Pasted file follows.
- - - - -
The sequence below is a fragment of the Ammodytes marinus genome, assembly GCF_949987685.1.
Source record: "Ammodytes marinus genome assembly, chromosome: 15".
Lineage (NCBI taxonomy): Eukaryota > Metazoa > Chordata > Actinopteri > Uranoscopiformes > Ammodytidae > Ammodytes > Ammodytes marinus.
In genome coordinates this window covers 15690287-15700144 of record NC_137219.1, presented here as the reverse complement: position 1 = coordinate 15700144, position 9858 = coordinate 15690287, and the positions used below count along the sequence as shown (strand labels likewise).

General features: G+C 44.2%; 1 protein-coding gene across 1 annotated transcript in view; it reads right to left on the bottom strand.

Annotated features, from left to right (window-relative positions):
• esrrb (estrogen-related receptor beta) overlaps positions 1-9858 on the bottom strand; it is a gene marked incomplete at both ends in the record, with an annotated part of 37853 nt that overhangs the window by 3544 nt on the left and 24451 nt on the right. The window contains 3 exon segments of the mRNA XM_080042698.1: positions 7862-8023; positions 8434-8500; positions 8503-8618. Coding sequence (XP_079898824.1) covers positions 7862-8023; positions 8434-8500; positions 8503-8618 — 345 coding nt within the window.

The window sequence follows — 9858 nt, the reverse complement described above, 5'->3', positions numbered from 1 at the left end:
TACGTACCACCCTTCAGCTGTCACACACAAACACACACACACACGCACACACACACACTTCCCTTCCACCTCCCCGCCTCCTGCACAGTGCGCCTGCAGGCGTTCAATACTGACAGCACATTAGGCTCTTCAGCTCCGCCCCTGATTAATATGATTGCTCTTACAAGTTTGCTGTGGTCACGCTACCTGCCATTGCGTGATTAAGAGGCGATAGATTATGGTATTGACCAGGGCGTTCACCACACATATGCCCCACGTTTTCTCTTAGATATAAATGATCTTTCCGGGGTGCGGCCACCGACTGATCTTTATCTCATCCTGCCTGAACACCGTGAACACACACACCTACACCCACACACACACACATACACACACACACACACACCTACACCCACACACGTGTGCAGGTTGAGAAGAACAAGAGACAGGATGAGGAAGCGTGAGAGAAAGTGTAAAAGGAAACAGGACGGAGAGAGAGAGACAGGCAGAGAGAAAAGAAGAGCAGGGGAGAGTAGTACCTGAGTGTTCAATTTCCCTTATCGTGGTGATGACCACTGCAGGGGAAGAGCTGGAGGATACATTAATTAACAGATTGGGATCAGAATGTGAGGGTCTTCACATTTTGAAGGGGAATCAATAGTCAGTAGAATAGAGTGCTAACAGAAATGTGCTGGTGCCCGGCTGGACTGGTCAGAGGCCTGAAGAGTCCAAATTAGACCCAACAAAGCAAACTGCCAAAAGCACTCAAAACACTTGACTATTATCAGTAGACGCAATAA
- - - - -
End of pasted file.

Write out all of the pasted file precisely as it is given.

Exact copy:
The sequence below is a fragment of the Ammodytes marinus genome, assembly GCF_949987685.1.
Source record: "Ammodytes marinus genome assembly, chromosome: 15".
Lineage (NCBI taxonomy): Eukaryota > Metazoa > Chordata > Actinopteri > Uranoscopiformes > Ammodytidae > Ammodytes > Ammodytes marinus.
In genome coordinates this window covers 15690287-15700144 of record NC_137219.1, presented here as the reverse complement: position 1 = coordinate 15700144, position 9858 = coordinate 15690287, and the positions used below count along the sequence as shown (strand labels likewise).

General features: G+C 44.2%; 1 protein-coding gene across 1 annotated transcript in view; it reads right to left on the bottom strand.

Annotated features, from left to right (window-relative positions):
• esrrb (estrogen-related receptor beta) overlaps positions 1-9858 on the bottom strand; it is a gene marked incomplete at both ends in the record, with an annotated part of 37853 nt that overhangs the window by 3544 nt on the left and 24451 nt on the right. The window contains 3 exon segments of the mRNA XM_080042698.1: positions 7862-8023; positions 8434-8500; positions 8503-8618. Coding sequence (XP_079898824.1) covers positions 7862-8023; positions 8434-8500; positions 8503-8618 — 345 coding nt within the window.

The window sequence follows — 9858 nt, the reverse complement described above, 5'->3', positions numbered from 1 at the left end:
TACGTACCACCCTTCAGCTGTCACACACAAACACACACACACACGCACACACACACACTTCCCTTCCACCTCCCCGCCTCCTGCACAGTGCGCCTGCAGGCGTTCAATACTGACAGCACATTAGGCTCTTCAGCTCCGCCCCTGATTAATATGATTGCTCTTACAAGTTTGCTGTGGTCACGCTACCTGCCATTGCGTGATTAAGAGGCGATAGATTATGGTATTGACCAGGGCGTTCACCACACATATGCCCCACGTTTTCTCTTAGATATAAATGATCTTTCCGGGGTGCGGCCACCGACTGATCTTTATCTCATCCTGCCTGAACACCGTGAACACACACACCTACACCCACACACACACACATACACACACACACACACACCTACACCCACACACGTGTGCAGGTTGAGAAGAACAAGAGACAGGATGAGGAAGCGTGAGAGAAAGTGTAAAAGGAAACAGGACGGAGAGAGAGAGACAGGCAGAGAGAAAAGAAGAGCAGGGGAGAGTAGTACCTGAGTGTTCAATTTCCCTTATCGTGGTGATGACCACTGCAGGGGAAGAGCTGGAGGATACATTAATTAACAGATTGGGATCAGAATGTGAGGGTCTTCACATTTTGAAGGGGAATCAATAGTCAGTAGAATAGAGTGCTAACAGAAATGTGCTGGTGCCCGGCTGGACTGGTCAGAGGCCTGAAGAGTCCAAATTAGACCCAACAAAGCAAACTGCCAAAAGCACTCAAAACACTTGACTATTATCAGTAGACGCAATAA